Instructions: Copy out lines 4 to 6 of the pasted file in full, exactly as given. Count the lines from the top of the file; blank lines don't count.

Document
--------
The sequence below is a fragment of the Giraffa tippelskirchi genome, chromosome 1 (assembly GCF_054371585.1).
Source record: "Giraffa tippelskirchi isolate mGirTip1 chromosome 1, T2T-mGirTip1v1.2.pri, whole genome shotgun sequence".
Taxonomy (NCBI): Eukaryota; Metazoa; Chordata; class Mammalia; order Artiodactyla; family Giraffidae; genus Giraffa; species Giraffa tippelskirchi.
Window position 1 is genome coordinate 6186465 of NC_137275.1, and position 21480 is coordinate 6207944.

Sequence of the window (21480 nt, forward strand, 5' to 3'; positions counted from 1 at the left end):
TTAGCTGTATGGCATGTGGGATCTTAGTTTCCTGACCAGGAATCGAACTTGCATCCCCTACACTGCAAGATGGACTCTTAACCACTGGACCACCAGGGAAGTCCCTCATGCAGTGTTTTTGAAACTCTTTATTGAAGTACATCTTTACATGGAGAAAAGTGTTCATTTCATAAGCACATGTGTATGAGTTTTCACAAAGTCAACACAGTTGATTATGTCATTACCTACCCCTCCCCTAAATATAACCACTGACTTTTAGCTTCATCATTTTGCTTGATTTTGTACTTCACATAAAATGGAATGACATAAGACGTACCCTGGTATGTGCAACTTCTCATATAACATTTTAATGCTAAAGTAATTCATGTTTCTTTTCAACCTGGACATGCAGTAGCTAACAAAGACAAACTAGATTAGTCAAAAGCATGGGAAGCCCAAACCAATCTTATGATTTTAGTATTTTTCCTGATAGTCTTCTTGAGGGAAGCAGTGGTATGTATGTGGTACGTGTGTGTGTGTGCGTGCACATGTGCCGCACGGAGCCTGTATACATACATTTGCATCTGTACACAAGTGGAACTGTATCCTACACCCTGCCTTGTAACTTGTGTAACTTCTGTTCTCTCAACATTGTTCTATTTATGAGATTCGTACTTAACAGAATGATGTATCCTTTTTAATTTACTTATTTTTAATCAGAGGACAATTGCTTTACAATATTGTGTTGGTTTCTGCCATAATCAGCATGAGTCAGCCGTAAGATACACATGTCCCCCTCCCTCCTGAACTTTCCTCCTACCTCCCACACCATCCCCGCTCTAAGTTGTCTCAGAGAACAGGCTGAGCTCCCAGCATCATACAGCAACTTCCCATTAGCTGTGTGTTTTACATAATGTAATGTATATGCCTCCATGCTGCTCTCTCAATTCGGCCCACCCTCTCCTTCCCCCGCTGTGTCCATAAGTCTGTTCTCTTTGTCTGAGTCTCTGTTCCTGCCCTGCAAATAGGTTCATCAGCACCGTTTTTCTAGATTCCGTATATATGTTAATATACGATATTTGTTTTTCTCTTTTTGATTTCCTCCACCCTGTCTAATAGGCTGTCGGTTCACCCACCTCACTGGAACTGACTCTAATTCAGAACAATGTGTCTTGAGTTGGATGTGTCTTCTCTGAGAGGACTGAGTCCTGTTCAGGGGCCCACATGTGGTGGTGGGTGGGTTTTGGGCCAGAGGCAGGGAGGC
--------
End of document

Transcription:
Window position 1 is genome coordinate 6186465 of NC_137275.1, and position 21480 is coordinate 6207944.

Sequence of the window (21480 nt, forward strand, 5' to 3'; positions counted from 1 at the left end):
TTAGCTGTATGGCATGTGGGATCTTAGTTTCCTGACCAGGAATCGAACTTGCATCCCCTACACTGCAAGATGGACTCTTAACCACTGGACCACCAGGGAAGTCCCTCATGCAGTGTTTTTGAAACTCTTTATTGAAGTACATCTTTACATGGAGAAAAGTGTTCATTTCATAAGCACATGTGTATGAGTTTTCACAAAGTCAACACAGTTGATTATGTCATTACCTACCCCTCCCCTAAATATAACCACTGACTTTTAGCTTCATCATTTTGCTTGATTTTGTACTTCACATAAAATGGAATGACATAAGACGTACCCTGGTATGTGCAACTTCTCATATAACATTTTAATGCTAAAGTAATTCATGTTTCTTTTCAACCTGGACATGCAGTAGCTAACAAAGACAAACTAGATTAGTCAAAAGCATGGGAAGCCCAAACCAATCTTATGATTTTAGTATTTTTCCTGATAGTCTTCTTGAGGGAAGCAGTGGTATGTATGTGGTACGTGTGTGTGTGTGCGTGCACATGTGCCGCACGGAGCCTGTATACATACATTTGCATCTGTACACAAGTGGAACTGTATCCTACACCCTGCCTTGTAACTTGTGTAACTTCTGTTCTCTCAACATTGTTCTATTTATGAGATTCGTACTTAACAGAATGATGTATCCTTTTTAATTTACTTATTTTTAATCAGAGGACAATTGCTTTACAATATTGTGTTGGTTTCTGCCATAATCAGCATGAGTCAGCCGTAAGATACACATGTCCCCCTCCCTCCTGAACTTTCCTCCTACCTCCCACACCATCCCCGCTCTAAGTTGTCTCAGAGAACAGGCTGAGCTCCCAGCATCATACAGCAACTTCCCATTAGCTGTGTGTTTTACATAATGTAATGTATATGCCTCCATGCTGCTCTCTCAATTCGGCCCACCCTCTCCTTCCCCCGCTGTGTCCATAAGTCTGTTCTCTTTGTCTGAGTCTCTGTTCCTGCCCTGCAAATAGGTTCATCAGCACCGTTTTTCTAGATTCCGTATATATGTTAATATACGATATTTGTTTTTCTCTTTTTGATTTCCTCCACCCTGTCTAATAGGCTGTCGGTTCACCCACCTCACTGGAACTGACTCTAATTCAGAACAATGTGTCTTGAGTTGGATGTGTCTTCTCTGAGAGGACTGAGTCCTGTTCAGGGGCCCACATGTGGTGGTGGGTGGGTTTTGGGCCAGAGGCAGGGAGGC